Yeah, if you're making G the root, the mode you'll use is Mixo and you're basically just using the chords from a C major scale - C, Dm, Em, F, G, Am, Bdim.
#13
Quote by 20Tigers
Yeah I was wondering that too?
i think he meant diminished chord since in G Mixolydian the diatonic III is B diminished.

Yes, B would be diminished, not augmented.
#14
Quote by evening_crow
you can substitute the C with an Em and add a D or Dm after the G maybe...
I like this suggestion. Seems like an original idea that may sound good (dont have my guitar with me).

You could also use any one of these chords: Dm7, Em7, maybe E7 if its played after that Am but before that Fmaj?, Fmaj7, G7, Am7, Bdim (which only really sounds good played before a Cmaj chord).

That Progression is indeed in C. The G-C movement is a perfect cadence, resolving the progression. If you play it more than once through you'll hear the resolution on the C.

I like tritone substitutions. If that G was a G7, you could play a Db7 instead. This still moves well to the Cmaj chord.

I also like the secondary dominant idea.

I sort of like the N6 chord idea. Just remember that N6 chords (if you dont know how to build them, give them a wiki) are predominant chords, meaning you should play them before a dominant (G in this case) chord.

What I would do is I would first rearange the progression to start on C. I would use an E7 after Am. This makes a sort of minor movement, which still sounds great moving to the Fmaj. And I would substitute the G for a Db7.
This leaves us with: C, Am, E7, Fmaj, Db7
I know most of you are probably thinking that Fmaj-Db7 would be awkward, but it isnt, especially if voiced it right. I would voice both chords like this:
C-B
A-Ab
F-F
C-Db
Personally, I like it when the voices of a chord are only moving by 1 or 2 semitones. To me, the fact the voices are moving down by a semitone only helps the resolution on C.
        ,
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[U]     | \|_ |     |     .-|      [/U]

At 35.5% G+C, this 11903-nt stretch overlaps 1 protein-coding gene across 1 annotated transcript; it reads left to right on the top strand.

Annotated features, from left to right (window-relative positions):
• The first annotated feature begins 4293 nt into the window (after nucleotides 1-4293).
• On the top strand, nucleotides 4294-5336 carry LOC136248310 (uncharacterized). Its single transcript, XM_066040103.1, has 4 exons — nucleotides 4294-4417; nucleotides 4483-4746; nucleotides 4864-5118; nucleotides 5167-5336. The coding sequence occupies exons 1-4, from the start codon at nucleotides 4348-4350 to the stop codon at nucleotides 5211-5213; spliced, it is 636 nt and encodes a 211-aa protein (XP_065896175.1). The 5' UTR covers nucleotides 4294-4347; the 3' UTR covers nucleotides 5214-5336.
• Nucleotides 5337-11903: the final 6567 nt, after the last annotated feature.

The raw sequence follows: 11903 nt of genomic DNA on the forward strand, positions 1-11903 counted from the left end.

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Last edited by demonofthenight at Aug 8, 2008,
#15
Quote by rossjohnson87
It's forms of G-C-Am-F...anything else that can fit musically?


Ppl have gven you enough ideas with progressions and key modulation ideas.

To add more flavour, extend the chords:

6
6/9
min 9's
maj 9's
maj9#11's
min 11's,
maj13's,
maj13#11

That'll make a lot of difference. I'll assume you know about chord construction....?
Last edited by mdc at Aug 8, 2008,
#16
Sorry, dimished.
Those with closed minds bring on themselves nothing but limits.
#17
Quote by lumpy890
Sorry, dimished.


^ Never heard of that kind of diminished chord
#18
You know, I wouldnt really want to use a diminished chord in a modal song anyway. They have a tendency to want to resolve to the chord a semitone above, which is usually the I chord meaning a major based song. This ruins the modal effect, you dont want to resolve to that chord.
        ,
        |\
[U]        | |                     [/U]
[U]        |/     .-.              [/U]
[U]       /|_     `-’       |      [/U]
[U]      //| \      |       |      [/U]
[U]     | \|_ |     |     .-|      [/U]
      *-|-*    (_)     `-’
        |
        L.